City Singers Children’s Choirs
Seeing The World Through The Lens Of Music
by Charles McGuigan
Basil Smith considers music an essential ingredient of life, as necessary as water and air for the well-being of spirit, body and mind. As vice-president of the board of City Singers Children’s Choirs, he is an advocate for passing on the love of music from one generation to the next because he understands that without that love a culture may perish.
We’re sitting at Stir Crazy in the rear of the coffee shop along with Leslie Dripps and Mara Smith who serve as artistic directors for the two choirs that make up City Singers. We sit on a couch and in overstuffed chairs as Basil talks about something that happened many years ago. It struck a deep chord that resonates within him to this day.
“When we talk about music I go back to one of the great influences of my life—Arthur Hugh MacKenzie,” he says. “I remember it very clearly, he was teaching us ‘The Seekers’ by John Masefield and said to us that even animals are pacified by music.”
He pauses and looks me directly in the eyes. “That Charles,” says Basil. “That has sort of been my mantra all along. We are just pacified by hearing music and I’ve never forgotten that and that’s driven my love for music. There is not a day that I’m not doing something with music. It’s part of my life. It has to be and I sort of hope that when I go the last thing I hear is a piece of music.”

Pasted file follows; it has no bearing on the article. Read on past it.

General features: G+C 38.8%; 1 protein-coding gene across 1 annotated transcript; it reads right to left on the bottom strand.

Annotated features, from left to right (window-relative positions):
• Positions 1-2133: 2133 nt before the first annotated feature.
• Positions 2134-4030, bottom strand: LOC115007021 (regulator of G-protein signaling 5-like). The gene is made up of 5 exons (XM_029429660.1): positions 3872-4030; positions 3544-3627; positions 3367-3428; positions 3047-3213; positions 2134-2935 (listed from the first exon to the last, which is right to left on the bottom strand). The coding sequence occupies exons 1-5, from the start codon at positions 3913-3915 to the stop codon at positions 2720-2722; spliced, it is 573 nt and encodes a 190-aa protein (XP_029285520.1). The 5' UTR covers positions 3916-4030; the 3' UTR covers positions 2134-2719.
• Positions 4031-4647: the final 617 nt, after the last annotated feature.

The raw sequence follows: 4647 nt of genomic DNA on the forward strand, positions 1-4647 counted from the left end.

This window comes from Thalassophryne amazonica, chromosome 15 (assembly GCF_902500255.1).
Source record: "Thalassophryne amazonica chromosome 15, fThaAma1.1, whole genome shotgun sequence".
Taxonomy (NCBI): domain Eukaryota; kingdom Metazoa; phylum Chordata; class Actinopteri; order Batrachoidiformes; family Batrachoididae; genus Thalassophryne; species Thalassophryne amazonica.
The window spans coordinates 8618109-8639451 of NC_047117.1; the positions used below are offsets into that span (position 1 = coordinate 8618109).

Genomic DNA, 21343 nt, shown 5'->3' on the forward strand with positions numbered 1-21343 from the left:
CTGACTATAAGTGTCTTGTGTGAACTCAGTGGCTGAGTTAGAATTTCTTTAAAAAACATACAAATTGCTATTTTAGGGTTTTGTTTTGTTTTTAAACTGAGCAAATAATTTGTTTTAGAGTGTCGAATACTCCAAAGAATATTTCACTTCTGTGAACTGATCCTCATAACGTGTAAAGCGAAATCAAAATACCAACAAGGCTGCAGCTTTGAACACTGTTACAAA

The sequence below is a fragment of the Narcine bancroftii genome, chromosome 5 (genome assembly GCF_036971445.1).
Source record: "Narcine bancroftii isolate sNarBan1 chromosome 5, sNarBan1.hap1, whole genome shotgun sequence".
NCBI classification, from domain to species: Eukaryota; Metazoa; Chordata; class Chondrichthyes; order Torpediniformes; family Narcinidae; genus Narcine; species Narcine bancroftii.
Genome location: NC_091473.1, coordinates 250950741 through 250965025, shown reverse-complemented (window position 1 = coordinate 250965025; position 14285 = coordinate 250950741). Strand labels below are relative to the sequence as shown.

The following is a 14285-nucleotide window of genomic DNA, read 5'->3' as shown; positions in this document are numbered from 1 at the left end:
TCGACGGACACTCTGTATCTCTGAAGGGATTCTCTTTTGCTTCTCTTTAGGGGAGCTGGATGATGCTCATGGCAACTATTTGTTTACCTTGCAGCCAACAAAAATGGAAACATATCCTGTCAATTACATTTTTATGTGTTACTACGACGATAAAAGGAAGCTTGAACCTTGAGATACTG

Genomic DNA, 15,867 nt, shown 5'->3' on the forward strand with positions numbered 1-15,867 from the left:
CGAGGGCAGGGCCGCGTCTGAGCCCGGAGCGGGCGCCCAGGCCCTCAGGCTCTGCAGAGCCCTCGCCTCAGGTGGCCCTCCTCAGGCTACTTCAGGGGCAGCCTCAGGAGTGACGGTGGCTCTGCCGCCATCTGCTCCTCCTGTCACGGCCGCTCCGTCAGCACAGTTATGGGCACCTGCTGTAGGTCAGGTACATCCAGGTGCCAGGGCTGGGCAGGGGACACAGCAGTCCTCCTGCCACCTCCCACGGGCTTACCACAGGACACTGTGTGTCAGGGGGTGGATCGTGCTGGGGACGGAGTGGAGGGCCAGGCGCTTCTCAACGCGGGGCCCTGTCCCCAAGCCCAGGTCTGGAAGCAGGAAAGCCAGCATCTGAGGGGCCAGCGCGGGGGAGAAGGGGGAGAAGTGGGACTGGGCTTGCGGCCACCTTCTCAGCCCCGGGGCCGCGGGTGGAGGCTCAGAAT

There is music in his head now playing out in memory and he is listening to it. “The most marvelous piece of music I have ever heard in my life is Mendelssohn’s sixth sonata,” Basil tells me. “Listen to it sometime, Charles, you’ll enjoy it.” Later that morning I do just that: I listen and enjoy, and Basil may be right.
City Singers choirs trace their roots back to the mid-nineties and a group called the Neighborhood School for the Arts. A few years later Neighborhood School for the Arts folded, but the City Singers continued on. Since the choirs’ birth nearly twenty years ago they have always practiced and performed at Ginter Park Presbyterian Church.
“I tell you,” says Basil. “The one constant in all we do is the Ginter Park Presbyterian Church. They’ve been stalwarts in this effort. As a matter of fact, they are the ones who gave us the seed money to start this program in the 1990s; they gave us about ten thousand dollars.”
Leslie Dripps, who sits next to Basil, studied music and music education at James Madison University, worked for Richmond City and Hanover County public schools, then began volunteering as an assistant director with City Singers under David McCormack, the director of the group at the time. Her charges at City Singers are the older kids—sixth through twelfth grade—and every one of them learns more than just singing. They learn to interact with one another in an age when electronic media in one form or other has made islands of many.